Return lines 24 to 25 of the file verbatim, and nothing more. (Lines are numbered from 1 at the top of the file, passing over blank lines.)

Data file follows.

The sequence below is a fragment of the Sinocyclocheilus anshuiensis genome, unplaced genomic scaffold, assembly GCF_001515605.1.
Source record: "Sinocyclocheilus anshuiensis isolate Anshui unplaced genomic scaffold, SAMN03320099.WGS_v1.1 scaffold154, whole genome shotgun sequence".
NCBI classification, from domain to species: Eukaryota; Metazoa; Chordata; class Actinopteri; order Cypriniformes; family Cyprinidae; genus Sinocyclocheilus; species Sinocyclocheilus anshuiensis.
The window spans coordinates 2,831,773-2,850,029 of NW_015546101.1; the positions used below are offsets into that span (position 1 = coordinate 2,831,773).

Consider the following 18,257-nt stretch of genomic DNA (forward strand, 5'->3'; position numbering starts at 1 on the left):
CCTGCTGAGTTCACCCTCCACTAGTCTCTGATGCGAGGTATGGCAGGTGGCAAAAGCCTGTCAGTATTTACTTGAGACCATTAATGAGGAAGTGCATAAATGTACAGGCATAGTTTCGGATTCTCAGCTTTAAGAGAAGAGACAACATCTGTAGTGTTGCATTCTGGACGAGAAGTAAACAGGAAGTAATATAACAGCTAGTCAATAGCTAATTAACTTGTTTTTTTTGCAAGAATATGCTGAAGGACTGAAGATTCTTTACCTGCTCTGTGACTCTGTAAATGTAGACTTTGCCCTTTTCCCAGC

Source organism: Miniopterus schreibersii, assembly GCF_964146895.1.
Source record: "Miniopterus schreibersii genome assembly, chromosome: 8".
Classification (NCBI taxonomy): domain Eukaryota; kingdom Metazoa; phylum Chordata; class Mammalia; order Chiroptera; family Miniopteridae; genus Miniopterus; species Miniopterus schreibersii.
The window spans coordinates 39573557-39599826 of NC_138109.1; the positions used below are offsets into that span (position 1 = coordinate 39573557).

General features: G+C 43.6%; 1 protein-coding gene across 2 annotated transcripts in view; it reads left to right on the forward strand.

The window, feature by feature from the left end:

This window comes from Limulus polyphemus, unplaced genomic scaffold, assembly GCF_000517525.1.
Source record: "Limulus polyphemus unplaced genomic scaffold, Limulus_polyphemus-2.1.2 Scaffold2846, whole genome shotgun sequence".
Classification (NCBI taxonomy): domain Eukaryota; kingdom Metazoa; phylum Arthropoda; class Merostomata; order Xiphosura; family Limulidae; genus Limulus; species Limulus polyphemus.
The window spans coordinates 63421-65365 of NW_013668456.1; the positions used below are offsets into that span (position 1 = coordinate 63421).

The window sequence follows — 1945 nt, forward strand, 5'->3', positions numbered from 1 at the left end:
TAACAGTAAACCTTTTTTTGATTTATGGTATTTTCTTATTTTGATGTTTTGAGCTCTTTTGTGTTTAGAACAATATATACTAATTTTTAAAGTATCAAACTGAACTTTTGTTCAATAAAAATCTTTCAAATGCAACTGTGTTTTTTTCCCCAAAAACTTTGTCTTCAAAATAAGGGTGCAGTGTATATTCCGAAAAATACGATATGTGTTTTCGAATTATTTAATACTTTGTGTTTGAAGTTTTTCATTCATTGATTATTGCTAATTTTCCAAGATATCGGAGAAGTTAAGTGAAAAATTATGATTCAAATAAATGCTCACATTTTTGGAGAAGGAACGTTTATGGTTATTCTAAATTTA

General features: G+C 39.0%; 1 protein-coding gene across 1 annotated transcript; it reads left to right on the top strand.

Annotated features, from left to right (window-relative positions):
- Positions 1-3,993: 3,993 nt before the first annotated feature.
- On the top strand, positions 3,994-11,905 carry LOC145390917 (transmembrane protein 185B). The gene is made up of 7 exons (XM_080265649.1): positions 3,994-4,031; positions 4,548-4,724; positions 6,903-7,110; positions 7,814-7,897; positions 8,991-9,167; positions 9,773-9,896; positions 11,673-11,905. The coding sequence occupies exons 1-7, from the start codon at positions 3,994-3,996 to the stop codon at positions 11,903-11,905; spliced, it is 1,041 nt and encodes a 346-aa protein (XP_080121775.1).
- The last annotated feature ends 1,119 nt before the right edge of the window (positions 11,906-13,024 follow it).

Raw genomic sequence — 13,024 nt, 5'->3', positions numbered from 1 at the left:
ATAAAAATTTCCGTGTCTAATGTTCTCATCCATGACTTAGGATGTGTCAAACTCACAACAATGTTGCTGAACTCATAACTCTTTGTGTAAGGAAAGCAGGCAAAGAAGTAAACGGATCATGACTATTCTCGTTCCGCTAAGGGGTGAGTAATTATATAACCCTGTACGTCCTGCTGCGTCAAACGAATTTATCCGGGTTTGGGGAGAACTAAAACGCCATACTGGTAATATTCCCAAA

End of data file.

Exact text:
Raw genomic sequence — 13,024 nt, 5'->3', positions numbered from 1 at the left:
ATAAAAATTTCCGTGTCTAATGTTCTCATCCATGACTTAGGATGTGTCAAACTCACAACAATGTTGCTGAACTCATAACTCTTTGTGTAAGGAAAGCAGGCAAAGAAGTAAACGGATCATGACTATTCTCGTTCCGCTAAGGGGTGAGTAATTATATAACCCTGTACGTCCTGCTGCGTCAAACGAATTTATCCGGGTTTGGGGAGAACTAAAACGCCATACTGGTAATATTCCCAAA